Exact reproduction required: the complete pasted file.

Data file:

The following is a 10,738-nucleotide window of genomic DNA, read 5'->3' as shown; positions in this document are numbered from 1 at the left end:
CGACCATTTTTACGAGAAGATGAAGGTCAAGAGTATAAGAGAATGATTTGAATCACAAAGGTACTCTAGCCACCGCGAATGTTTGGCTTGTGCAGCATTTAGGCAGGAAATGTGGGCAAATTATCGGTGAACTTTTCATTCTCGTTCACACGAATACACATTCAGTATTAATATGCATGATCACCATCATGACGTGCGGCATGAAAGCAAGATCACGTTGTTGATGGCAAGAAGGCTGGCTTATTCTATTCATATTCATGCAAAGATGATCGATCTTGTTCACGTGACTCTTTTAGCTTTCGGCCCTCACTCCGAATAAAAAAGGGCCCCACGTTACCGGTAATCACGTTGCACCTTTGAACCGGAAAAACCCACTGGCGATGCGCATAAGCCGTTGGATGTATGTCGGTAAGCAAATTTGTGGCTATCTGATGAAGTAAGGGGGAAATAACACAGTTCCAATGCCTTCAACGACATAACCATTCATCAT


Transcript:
The following is a 10,738-nucleotide window of genomic DNA, read 5'->3' as shown; positions in this document are numbered from 1 at the left end:
CGACCATTTTTACGAGAAGATGAAGGTCAAGAGTATAAGAGAATGATTTGAATCACAAAGGTACTCTAGCCACCGCGAATGTTTGGCTTGTGCAGCATTTAGGCAGGAAATGTGGGCAAATTATCGGTGAACTTTTCATTCTCGTTCACACGAATACACATTCAGTATTAATATGCATGATCACCATCATGACGTGCGGCATGAAAGCAAGATCACGTTGTTGATGGCAAGAAGGCTGGCTTATTCTATTCATATTCATGCAAAGATGATCGATCTTGTTCACGTGACTCTTTTAGCTTTCGGCCCTCACTCCGAATAAAAAAGGGCCCCACGTTACCGGTAATCACGTTGCACCTTTGAACCGGAAAAACCCACTGGCGATGCGCATAAGCCGTTGGATGTATGTCGGTAAGCAAATTTGTGGCTATCTGATGAAGTAAGGGGGAAATAACACAGTTCCAATGCCTTCAACGACATAACCATTCATCAT